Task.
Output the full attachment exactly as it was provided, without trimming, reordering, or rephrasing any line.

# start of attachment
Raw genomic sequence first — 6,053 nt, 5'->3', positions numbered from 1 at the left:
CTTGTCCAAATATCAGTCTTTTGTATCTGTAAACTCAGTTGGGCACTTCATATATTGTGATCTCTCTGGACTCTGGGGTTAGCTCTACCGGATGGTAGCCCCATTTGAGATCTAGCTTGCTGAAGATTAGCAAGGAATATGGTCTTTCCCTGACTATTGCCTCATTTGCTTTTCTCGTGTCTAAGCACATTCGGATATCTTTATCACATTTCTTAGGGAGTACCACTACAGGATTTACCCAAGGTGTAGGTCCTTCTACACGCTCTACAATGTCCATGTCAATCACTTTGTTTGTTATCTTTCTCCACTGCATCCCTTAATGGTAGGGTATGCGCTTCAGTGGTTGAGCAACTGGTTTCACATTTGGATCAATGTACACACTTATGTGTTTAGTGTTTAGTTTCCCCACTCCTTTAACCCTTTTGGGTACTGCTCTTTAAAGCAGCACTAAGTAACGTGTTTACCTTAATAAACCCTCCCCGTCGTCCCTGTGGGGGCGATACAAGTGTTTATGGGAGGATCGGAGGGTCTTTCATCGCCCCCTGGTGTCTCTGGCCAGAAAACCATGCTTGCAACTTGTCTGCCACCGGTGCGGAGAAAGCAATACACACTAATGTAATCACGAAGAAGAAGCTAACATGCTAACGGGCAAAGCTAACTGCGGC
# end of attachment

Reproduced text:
Raw genomic sequence first — 6,053 nt, 5'->3', positions numbered from 1 at the left:
CTTGTCCAAATATCAGTCTTTTGTATCTGTAAACTCAGTTGGGCACTTCATATATTGTGATCTCTCTGGACTCTGGGGTTAGCTCTACCGGATGGTAGCCCCATTTGAGATCTAGCTTGCTGAAGATTAGCAAGGAATATGGTCTTTCCCTGACTATTGCCTCATTTGCTTTTCTCGTGTCTAAGCACATTCGGATATCTTTATCACATTTCTTAGGGAGTACCACTACAGGATTTACCCAAGGTGTAGGTCCTTCTACACGCTCTACAATGTCCATGTCAATCACTTTGTTTGTTATCTTTCTCCACTGCATCCCTTAATGGTAGGGTATGCGCTTCAGTGGTTGAGCAACTGGTTTCACATTTGGATCAATGTACACACTTATGTGTTTAGTGTTTAGTTTCCCCACTCCTTTAACCCTTTTGGGTACTGCTCTTTAAAGCAGCACTAAGTAACGTGTTTACCTTAATAAACCCTCCCCGTCGTCCCTGTGGGGGCGATACAAGTGTTTATGGGAGGATCGGAGGGTCTTTCATCGCCCCCTGGTGTCTCTGGCCAGAAAACCATGCTTGCAACTTGTCTGCCACCGGTGCGGAGAAAGCAATACACACTAATGTAATCACGAAGAAGAAGCTAACATGCTAACGGGCAAAGCTAACTGCGGC